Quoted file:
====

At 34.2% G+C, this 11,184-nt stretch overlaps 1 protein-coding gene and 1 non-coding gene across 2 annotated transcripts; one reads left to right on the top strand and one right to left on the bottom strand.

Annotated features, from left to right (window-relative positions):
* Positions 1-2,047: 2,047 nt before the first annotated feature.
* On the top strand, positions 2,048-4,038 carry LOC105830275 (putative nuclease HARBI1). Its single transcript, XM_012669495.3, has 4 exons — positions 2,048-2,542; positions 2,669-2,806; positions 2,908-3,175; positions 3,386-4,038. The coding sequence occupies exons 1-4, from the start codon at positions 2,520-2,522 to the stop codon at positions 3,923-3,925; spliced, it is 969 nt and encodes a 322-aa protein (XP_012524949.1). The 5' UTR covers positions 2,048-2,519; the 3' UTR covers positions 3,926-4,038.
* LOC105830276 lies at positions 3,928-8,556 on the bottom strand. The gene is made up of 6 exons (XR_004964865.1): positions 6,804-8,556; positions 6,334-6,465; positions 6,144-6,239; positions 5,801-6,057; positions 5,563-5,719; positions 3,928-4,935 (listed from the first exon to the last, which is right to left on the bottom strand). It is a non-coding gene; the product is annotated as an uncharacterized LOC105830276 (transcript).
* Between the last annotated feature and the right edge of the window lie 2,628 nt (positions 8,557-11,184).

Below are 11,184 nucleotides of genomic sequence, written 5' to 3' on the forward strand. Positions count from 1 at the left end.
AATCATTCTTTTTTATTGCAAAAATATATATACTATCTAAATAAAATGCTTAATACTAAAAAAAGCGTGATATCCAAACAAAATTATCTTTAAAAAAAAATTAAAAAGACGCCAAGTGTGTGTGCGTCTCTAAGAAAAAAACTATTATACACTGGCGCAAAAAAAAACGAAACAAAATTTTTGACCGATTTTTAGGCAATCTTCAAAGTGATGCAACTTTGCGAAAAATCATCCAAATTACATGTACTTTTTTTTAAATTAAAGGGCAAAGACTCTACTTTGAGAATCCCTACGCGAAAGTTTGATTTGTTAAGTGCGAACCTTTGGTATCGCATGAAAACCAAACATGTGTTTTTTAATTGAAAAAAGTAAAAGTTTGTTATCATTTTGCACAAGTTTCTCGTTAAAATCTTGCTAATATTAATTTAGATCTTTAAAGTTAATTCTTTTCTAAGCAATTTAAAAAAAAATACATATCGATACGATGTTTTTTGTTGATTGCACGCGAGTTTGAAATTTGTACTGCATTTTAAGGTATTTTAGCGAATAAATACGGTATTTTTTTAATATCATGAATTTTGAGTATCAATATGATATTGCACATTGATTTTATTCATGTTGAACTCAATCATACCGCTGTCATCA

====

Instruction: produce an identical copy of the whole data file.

At 34.2% G+C, this 11,184-nt stretch overlaps 1 protein-coding gene and 1 non-coding gene across 2 annotated transcripts; one reads left to right on the top strand and one right to left on the bottom strand.

Annotated features, from left to right (window-relative positions):
* Positions 1-2,047: 2,047 nt before the first annotated feature.
* On the top strand, positions 2,048-4,038 carry LOC105830275 (putative nuclease HARBI1). Its single transcript, XM_012669495.3, has 4 exons — positions 2,048-2,542; positions 2,669-2,806; positions 2,908-3,175; positions 3,386-4,038. The coding sequence occupies exons 1-4, from the start codon at positions 2,520-2,522 to the stop codon at positions 3,923-3,925; spliced, it is 969 nt and encodes a 322-aa protein (XP_012524949.1). The 5' UTR covers positions 2,048-2,519; the 3' UTR covers positions 3,926-4,038.
* LOC105830276 lies at positions 3,928-8,556 on the bottom strand. The gene is made up of 6 exons (XR_004964865.1): positions 6,804-8,556; positions 6,334-6,465; positions 6,144-6,239; positions 5,801-6,057; positions 5,563-5,719; positions 3,928-4,935 (listed from the first exon to the last, which is right to left on the bottom strand). It is a non-coding gene; the product is annotated as an uncharacterized LOC105830276 (transcript).
* Between the last annotated feature and the right edge of the window lie 2,628 nt (positions 8,557-11,184).

Below are 11,184 nucleotides of genomic sequence, written 5' to 3' on the forward strand. Positions count from 1 at the left end.
AATCATTCTTTTTTATTGCAAAAATATATATACTATCTAAATAAAATGCTTAATACTAAAAAAAGCGTGATATCCAAACAAAATTATCTTTAAAAAAAAATTAAAAAGACGCCAAGTGTGTGTGCGTCTCTAAGAAAAAAACTATTATACACTGGCGCAAAAAAAAACGAAACAAAATTTTTGACCGATTTTTAGGCAATCTTCAAAGTGATGCAACTTTGCGAAAAATCATCCAAATTACATGTACTTTTTTTTAAATTAAAGGGCAAAGACTCTACTTTGAGAATCCCTACGCGAAAGTTTGATTTGTTAAGTGCGAACCTTTGGTATCGCATGAAAACCAAACATGTGTTTTTTAATTGAAAAAAGTAAAAGTTTGTTATCATTTTGCACAAGTTTCTCGTTAAAATCTTGCTAATATTAATTTAGATCTTTAAAGTTAATTCTTTTCTAAGCAATTTAAAAAAAAATACATATCGATACGATGTTTTTTGTTGATTGCACGCGAGTTTGAAATTTGTACTGCATTTTAAGGTATTTTAGCGAATAAATACGGTATTTTTTTAATATCATGAATTTTGAGTATCAATATGATATTGCACATTGATTTTATTCATGTTGAACTCAATCATACCGCTGTCATCA